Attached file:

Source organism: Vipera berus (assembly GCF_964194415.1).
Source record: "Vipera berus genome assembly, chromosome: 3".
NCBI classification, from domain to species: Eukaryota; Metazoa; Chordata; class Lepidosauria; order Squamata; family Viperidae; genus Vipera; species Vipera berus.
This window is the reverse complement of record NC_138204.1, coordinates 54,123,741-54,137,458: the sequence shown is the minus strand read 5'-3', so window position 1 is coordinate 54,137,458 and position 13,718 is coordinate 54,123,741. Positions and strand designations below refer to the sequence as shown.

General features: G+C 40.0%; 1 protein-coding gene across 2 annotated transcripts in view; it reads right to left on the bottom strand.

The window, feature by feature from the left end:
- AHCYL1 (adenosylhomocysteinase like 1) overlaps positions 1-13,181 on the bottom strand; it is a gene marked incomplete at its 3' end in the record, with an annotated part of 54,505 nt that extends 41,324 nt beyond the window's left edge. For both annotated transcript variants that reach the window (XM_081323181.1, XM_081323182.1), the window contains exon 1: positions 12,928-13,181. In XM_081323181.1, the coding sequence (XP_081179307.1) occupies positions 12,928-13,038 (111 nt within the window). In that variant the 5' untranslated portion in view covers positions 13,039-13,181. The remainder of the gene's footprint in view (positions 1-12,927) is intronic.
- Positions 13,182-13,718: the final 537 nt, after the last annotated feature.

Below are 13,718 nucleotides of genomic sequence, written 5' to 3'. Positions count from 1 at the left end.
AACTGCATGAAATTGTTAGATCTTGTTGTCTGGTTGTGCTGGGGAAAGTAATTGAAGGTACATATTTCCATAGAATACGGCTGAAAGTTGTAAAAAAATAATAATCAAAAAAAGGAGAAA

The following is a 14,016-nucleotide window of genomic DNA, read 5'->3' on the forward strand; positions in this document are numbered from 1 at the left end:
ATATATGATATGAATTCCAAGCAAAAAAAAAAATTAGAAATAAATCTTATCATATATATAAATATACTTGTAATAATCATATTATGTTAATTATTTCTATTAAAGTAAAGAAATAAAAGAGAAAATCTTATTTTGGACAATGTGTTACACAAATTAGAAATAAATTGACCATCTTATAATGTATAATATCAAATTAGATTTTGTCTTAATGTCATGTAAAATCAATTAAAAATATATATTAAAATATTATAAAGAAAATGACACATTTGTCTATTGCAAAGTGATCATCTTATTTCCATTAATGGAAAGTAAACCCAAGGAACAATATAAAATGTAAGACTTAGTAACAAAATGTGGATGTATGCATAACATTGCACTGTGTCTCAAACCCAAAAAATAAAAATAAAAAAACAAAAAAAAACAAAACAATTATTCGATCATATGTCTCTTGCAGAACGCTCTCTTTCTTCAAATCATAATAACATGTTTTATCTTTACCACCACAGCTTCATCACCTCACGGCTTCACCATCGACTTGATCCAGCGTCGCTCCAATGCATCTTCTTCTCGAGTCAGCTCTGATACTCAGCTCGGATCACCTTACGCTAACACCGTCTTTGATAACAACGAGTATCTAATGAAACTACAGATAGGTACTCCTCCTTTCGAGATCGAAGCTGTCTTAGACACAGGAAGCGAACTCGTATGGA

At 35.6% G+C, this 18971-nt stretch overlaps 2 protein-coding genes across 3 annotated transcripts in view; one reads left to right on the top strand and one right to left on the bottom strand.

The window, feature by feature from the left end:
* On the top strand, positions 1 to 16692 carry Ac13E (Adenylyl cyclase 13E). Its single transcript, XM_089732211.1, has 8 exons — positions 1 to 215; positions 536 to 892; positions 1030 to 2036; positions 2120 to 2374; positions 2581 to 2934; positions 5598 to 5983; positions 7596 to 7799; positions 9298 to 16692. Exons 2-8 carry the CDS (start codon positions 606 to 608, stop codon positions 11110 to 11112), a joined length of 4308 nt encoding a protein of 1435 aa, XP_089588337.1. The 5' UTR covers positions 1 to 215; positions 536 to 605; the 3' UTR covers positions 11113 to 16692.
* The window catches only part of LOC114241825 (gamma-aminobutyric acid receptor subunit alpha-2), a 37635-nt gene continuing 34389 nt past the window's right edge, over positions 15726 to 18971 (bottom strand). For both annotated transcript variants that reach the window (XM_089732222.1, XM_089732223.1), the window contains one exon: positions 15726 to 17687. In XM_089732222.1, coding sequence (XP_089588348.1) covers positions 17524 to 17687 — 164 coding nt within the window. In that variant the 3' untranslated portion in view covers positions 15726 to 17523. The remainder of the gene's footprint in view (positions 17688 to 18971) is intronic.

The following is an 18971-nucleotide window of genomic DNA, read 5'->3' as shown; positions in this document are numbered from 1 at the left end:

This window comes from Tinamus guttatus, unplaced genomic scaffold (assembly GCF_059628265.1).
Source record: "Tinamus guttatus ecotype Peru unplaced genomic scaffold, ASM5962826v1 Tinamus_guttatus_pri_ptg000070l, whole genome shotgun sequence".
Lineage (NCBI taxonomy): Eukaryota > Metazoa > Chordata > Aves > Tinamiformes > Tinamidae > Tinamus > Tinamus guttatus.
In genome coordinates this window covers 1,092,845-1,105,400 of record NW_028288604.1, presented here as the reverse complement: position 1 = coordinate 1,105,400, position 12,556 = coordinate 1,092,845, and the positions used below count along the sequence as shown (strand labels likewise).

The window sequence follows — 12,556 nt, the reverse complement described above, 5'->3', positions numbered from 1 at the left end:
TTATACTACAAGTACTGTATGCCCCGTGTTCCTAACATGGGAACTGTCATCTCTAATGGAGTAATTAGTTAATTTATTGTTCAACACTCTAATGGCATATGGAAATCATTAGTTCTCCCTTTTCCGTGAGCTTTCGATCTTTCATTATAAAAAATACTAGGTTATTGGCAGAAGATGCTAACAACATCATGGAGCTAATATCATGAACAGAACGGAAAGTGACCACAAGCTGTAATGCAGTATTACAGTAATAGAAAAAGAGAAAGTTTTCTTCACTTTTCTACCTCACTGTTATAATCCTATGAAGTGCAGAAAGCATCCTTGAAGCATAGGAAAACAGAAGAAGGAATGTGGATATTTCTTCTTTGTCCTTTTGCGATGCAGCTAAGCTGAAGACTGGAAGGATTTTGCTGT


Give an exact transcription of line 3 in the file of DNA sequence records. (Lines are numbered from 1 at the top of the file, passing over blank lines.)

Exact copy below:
NCBI classification, from domain to species: Eukaryota; Metazoa; Chordata; class Lepidosauria; order Squamata; family Viperidae; genus Vipera; species Vipera berus.